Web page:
Henry Kissinger, one of the world’s most famous diplomats and national security theorists, died this week at age 100.
Kissinger had a profound effect on U.S. national security, helping establish U.S. diplomatic relations with communist China, negotiating a cease-fire that ended the Vietnam War, developing the détente policy with the Soviet Union, and using "shuttle diplomacy" to lower tensions in the Mideast and negotiate peace agreements.
He was the only person to serve simultaneously as Secretary of State and National Security Adviser, a dual role he held in the Nixon administration.
Kissinger shared the 1973 Nobel Peace Prize with Vietnamese official Le Duc Tho for their work in brokering the 1973 Paris Agreement ending America’s involvement in Vietnam.
Kissinger was an influential geopolitical strategist for over 50 years and advised presidents from Nixon to Trump. During an eight-hour interview with The Economist earlier this year, he said "the avoidance of conflict between great powers" was the focus of his life’s work and offered some sage advice on how to deal with China and Russia.
Some of Kissinger’s critics criticized him for being soft on China. I don't agree and believe Kissinger’s approach to China until the end of his life was based on realism and preventing great power conflict.
Kissinger saw China as a serious and growing threat to international security, telling The Economist, "We are on the path to great-power confrontation."
He also assessed that because of Artificial Intelligence (AI), the U.S. only has five to 10 years to find a way to co-exist with China.
Kissinger viewed AI as a serious military threat that makes every adversary "100% vulnerable."
Kissinger therefore believed it was urgent for the U.S. to repair relations with China.
He called for diplomacy to promote stability by stressing common values.
He believed this should be done not just at the head of state level but also through frequent discussions between U.S. and Chinese working-level officials.
This was good advice for today, given the lack of diplomacy between Beijing and Washington and the corresponding deterioration of U.S./China relations during the Biden administration.
At the same time, when asked whether China wanted to impose its culture on the world,
Kissinger told The Economist he wasn’t sure but said the U.S. could prevent this through a combination of diplomacy and force.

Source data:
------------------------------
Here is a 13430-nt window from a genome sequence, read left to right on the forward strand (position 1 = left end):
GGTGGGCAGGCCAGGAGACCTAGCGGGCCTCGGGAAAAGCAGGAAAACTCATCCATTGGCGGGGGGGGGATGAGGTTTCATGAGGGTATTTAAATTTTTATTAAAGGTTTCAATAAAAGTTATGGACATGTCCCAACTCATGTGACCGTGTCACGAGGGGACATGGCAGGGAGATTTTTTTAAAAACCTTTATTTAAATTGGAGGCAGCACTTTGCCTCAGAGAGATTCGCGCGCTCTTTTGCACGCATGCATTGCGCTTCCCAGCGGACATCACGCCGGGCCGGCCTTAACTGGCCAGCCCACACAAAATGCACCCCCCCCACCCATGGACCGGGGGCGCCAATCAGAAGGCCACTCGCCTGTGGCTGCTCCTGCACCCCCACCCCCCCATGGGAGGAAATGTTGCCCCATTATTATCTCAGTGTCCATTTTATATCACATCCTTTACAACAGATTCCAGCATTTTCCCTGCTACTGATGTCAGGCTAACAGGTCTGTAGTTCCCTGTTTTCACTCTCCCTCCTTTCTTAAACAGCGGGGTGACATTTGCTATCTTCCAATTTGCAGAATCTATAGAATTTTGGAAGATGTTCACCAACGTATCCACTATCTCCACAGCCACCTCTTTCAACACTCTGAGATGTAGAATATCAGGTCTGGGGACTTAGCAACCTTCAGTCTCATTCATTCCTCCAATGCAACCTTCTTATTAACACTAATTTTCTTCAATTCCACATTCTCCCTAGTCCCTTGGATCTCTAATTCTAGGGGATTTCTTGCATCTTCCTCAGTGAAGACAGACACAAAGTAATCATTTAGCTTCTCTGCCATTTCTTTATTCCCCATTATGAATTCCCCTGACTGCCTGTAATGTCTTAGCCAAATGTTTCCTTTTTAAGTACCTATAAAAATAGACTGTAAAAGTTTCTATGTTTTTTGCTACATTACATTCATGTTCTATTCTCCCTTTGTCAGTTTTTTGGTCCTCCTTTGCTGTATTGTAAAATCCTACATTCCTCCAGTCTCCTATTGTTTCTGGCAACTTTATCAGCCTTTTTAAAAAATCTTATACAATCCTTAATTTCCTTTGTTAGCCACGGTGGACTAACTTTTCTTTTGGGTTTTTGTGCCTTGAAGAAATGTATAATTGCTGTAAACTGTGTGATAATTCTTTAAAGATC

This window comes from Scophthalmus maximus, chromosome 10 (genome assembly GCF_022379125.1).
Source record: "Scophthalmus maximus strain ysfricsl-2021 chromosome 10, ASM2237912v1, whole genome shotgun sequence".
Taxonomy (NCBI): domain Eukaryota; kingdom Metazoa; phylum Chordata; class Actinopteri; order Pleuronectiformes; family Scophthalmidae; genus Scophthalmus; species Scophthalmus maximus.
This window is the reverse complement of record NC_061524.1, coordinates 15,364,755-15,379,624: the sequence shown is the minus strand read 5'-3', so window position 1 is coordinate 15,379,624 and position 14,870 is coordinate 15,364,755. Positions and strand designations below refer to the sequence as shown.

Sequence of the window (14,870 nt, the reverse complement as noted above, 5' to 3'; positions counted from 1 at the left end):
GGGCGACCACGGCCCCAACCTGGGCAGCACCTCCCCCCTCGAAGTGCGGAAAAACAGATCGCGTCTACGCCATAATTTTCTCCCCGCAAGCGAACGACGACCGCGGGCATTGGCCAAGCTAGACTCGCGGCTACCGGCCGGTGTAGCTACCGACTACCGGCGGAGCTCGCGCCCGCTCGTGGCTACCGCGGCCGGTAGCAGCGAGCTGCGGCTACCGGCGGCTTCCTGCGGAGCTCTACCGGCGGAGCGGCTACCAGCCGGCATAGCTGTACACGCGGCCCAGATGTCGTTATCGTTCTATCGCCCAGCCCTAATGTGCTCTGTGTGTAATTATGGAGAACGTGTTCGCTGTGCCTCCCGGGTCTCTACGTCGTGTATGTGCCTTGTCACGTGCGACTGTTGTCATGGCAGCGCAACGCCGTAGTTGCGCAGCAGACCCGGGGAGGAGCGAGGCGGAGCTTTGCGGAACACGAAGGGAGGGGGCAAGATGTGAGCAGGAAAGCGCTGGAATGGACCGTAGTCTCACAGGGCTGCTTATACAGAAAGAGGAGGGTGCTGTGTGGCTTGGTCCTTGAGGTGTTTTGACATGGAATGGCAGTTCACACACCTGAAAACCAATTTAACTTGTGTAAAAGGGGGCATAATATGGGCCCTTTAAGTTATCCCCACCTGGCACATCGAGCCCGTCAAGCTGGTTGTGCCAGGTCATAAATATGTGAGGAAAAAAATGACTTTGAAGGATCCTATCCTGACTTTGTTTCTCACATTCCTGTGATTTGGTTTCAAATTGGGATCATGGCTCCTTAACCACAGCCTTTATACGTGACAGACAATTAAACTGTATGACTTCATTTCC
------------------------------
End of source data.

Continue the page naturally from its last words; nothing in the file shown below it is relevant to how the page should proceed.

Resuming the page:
He added that if it proves impossible for the U.S. to co-exist with China and avoid an all-out war, "we have to be militarily strong enough to sustain the failure."
On the Russia/Ukraine War, Kissinger told The Economist that Putin’s 2022 invasion of Ukraine was "a catastrophic mistake of judgment."
However, he also said the West bore some responsibility for this catastrophe by dangling the possibility of NATO membership for Ukraine, which enraged Putin, while failing to properly defend Ukraine.
Kissinger came out in favor of Ukraine joining NATO early this year after opposing it a year earlier because he concluded that Ukraine could never be neutral.
Kissinger decided that NATO membership for Ukraine after the conclusion of the war will be essential for stability in Europe.
Kissinger told The Economist he believed it was essential to end the war in Ukraine as soon as possible.
A peace agreement, in Kissinger’s view, would require territorial concessions by both sides. Because this would result in instability that could spark new wars, he called for a rapprochement between Europe and Russia to secure Europe’s eastern border.
Kissinger told Bloomberg News in June that he thought it was "improbable" that Putin would remain in power if Russia agreed to end the war in Ukraine and accepted the fact that it cannot conquer Europe and must become part of a peaceful European "consensus."
Kissinger’s assessment of the war in Ukraine is relevant today as opposition grows in the U.S. and Europe to providing military aid to Ukraine, and many experts assessing that the war has become an unwinnable stalemate. Many of the calls we will hear during the 2024 presidential election year for peace talks and a cease-fire to end the war in Ukraine will be heavily influenced by Kissinger’s recommendations.
I found one observation that Kissinger made to The Economist to be especially interesting.
Despite recent highly publicized efforts by China and Russia to demonstrate their new cooperation and friendship, Kissinger doubts China and Russia can ever work well together because "they have an instinctive distrust of one another" and are not natural allies. Let’s hope Kissinger was right about this.
Henry Kissinger had his critics, but in his long life, he was a patriot who made major contributions to promoting U.S. and global security.
And at age 100, Kissinger produced prescient national security analysis on current global security challenges that will guide our nation for years to come.
May his memory be a blessing.
Fred Fleitz is Vice Chair of the America First Policy Institute’s Center for American Security and a Newsmax TV Contributor. He previously served as National Security Council Chief of staff, CIA analyst, and as a member of the House Intelligence Committee staff. Read more reports from Fred Fleitz — Click Here Now.
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